Restoring a functional level of vision to people who are blind has been a dream of medicine for centuries. Although we are still far from restoration of high-resolution vision, bionic eye technologies are overcoming crucial bottlenecks and are slowly moving from the laboratory into the clinic and onto the free market.

Causes of Vision Loss

Vision loss can occur in a number of ways. The main focus of retinal prosthetic research is to improve functional vision for people with blindness and/or vision impairment from the result of hereditary diseases, such as retinitis pigmentosa (RP) and age-related macular degeneration (AMD).

Disclaimer: The following is for informational purposes only. If you think you are subject to one of the conditions described below, please consult with your care provider.

Retinitis Pigmentosa

Retinitis pigmentosa (RP) is the most common form of inherited blindness that affects 1 in every 3000 – 7000. RP is the result of a change in a gene or genes that would typically lead to functioning photoreceptors, but instead create smaller photoreceptors with a disorderly arrangement. RP develops over a longer period of time compared to other vision diseases, sometimes spanning a person's entire life. Symptoms for RP usually include peripheral vision field loss (also known as "tunnel vision") and night blindness. Currently, there is no known cure for RP.

There are two classifications of RP: syndromic and non-syndromic. Non-syndromic RP is more common than syndromic RP and does not develop with other diseases or disorders. Syndromic RP can occur with other medical conditions or disorders where neurosensory systems other than the eye are affected. People with syndromic RP make up an estimated 20-30% of all RP patients. All RP types are a degradation of the retina caused by genetics, also known as a dystrophy. The rod-cone dystrophy is usually syndromic and involves a loss of cone activation due to relative low rod activation, which present with loss of central vision as well as the usual peripheral vision field loss associated with RP.

RP is associated with a number of different conditions. Usher syndrome, for example, is a combination of RP and deafness and is estimated to contribute to 14% of all RP cases overall. Bardet-Biedl syndrome is a rare genetic disorder that presents with rod-cone dystrophy. Some forms of RP are associated with mitochondrial disorders, such as the Kearns-Sayre syndrome, where the area of the macula is more affected than the periphery.

Devices that may be able to treat RP include Argus II, the suprachoroidal implant, and other retinal implants as well as cortical implants.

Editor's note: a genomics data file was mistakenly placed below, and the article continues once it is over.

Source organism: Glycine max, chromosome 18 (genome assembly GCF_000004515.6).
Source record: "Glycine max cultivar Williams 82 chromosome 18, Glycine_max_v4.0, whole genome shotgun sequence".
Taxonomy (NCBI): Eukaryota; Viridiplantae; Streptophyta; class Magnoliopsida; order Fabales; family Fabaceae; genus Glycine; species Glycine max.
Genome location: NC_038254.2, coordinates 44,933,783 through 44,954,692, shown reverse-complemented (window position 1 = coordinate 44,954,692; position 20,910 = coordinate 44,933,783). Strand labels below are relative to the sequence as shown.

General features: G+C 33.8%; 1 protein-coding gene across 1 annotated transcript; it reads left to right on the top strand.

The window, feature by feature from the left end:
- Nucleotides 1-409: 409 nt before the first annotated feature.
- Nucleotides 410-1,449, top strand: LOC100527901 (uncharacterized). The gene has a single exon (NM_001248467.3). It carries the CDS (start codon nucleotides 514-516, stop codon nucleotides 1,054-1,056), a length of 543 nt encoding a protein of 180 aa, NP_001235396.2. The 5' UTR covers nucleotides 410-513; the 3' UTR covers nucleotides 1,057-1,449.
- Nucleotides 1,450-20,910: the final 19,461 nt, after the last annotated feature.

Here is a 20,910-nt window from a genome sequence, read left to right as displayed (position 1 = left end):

Age-Related Macular Degeneration (AMD)

In 2010, there were 2.07 million people with AMD. That number is expected to double to 5.44 million by 2050. As with most health conditions, aging is a significant risk factor for AMD.

The macula is a pigmented circular area located on the back of the eye on the retina. Within the macula is the fovea, an area responsible for processing our central field of view.

There are three factors that are used to characterize the different types of AMD: size of drusen, type of damage caused by progression, and presenting as either “wet” or “dry”. Small yellow deposits of drusen (made of proteins and lipids) can build up in the macula, usually as a sign of Early AMD. Intermediate AMD involves larger size drusen deposits and a change in retinal pigment functioning. While intermediate AMD can cause some vision loss, both early and intermediate AMD are typically present without other symptoms.

Late AMD presents with loss of central vision due to progressive damage to the retina, either as wet AMD or geographic atrophy. Wet AMD, also known as neovascular AMD, is specifically caused by irregular blood vessel growth. These blood vessels can be easily damaged allowing for blood and proteins to spread into the area of the macula. Damage that leads to the degradation of three specific areas of the eye (neighboring photoreceptors, retinal pigment epithelium, and the choriocapillaris) is referred to as geographic atrophy. Further research into how AMD can affect the different layers of the retina is needed to better understand the physiology of geographic atrophy.

Dry AMD includes any type of AMD that is not neovascular or wet. Dry AMD has a significantly higher prevalence of all AMD patients (estimated at 80% or more) compared to Wet AMD.

Devices that may be able to treat AMD include PRIMA as well as other retinal and cortical implants.